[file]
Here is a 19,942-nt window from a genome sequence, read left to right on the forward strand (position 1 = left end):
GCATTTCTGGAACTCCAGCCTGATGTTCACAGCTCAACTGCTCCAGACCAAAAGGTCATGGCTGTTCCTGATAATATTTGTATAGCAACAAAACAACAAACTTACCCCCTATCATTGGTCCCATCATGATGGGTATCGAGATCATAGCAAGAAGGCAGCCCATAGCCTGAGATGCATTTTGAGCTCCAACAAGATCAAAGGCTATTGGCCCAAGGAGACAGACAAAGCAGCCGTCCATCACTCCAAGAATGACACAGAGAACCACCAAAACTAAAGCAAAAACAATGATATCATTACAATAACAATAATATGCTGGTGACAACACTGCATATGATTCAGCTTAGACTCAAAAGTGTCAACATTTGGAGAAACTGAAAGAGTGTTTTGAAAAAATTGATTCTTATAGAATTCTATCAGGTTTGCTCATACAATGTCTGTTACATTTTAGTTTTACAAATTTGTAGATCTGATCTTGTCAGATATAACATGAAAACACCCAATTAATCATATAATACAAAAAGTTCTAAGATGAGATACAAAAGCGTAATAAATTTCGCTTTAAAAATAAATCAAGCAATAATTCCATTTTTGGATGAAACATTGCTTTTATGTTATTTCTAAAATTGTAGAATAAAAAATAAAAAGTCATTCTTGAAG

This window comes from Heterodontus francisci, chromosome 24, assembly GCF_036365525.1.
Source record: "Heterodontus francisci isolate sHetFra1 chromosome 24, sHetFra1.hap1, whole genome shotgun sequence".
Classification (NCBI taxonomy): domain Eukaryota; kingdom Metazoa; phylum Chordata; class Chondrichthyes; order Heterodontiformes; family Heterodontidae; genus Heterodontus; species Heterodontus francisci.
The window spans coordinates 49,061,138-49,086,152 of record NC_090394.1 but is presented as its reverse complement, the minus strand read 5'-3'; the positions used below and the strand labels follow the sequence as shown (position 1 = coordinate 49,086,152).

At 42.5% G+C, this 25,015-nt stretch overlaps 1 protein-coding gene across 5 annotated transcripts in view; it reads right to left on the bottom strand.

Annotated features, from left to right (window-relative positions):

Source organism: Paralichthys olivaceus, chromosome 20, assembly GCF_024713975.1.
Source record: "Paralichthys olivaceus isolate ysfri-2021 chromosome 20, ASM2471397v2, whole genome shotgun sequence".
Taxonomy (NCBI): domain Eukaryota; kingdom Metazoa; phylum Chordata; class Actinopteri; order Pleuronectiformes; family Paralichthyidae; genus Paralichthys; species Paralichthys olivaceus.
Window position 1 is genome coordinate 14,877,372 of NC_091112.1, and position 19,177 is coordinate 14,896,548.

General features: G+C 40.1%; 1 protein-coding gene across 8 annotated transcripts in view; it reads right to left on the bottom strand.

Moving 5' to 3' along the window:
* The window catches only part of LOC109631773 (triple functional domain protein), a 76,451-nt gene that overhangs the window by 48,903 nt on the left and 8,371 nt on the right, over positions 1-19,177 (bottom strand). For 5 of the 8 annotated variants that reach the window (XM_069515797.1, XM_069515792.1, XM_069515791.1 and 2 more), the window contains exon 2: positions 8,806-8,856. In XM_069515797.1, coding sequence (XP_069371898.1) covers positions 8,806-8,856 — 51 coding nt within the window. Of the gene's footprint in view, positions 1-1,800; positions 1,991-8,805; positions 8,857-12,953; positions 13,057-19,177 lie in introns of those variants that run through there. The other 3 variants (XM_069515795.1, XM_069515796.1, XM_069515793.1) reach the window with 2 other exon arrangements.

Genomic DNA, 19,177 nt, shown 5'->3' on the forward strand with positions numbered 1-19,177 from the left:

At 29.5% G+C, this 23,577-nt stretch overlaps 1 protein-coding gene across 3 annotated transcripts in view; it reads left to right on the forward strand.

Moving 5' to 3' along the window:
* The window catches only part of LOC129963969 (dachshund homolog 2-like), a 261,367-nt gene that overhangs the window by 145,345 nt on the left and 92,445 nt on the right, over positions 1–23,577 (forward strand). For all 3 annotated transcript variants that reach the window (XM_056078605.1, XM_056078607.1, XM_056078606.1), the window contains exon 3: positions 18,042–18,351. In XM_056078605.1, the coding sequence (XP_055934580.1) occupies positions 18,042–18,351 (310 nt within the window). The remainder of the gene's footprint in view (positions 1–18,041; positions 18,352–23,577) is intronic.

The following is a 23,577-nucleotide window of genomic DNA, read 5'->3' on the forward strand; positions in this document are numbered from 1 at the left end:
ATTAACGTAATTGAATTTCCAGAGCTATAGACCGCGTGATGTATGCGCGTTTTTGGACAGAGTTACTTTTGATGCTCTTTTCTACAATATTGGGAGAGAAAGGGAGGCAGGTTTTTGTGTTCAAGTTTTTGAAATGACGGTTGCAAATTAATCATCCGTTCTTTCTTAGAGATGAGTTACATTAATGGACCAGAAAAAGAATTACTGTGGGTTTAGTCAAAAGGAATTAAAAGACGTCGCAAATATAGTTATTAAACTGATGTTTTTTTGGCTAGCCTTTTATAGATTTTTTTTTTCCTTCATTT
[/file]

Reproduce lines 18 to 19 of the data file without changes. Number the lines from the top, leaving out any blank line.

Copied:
Moving 5' to 3' along the window:
* The window catches only part of LOC129963969 (dachshund homolog 2-like), a 261,367-nt gene that overhangs the window by 145,345 nt on the left and 92,445 nt on the right, over positions 1–23,577 (forward strand). For all 3 annotated transcript variants that reach the window (XM_056078605.1, XM_056078607.1, XM_056078606.1), the window contains exon 3: positions 18,042–18,351. In XM_056078605.1, the coding sequence (XP_055934580.1) occupies positions 18,042–18,351 (310 nt within the window). The remainder of the gene's footprint in view (positions 1–18,041; positions 18,352–23,577) is intronic.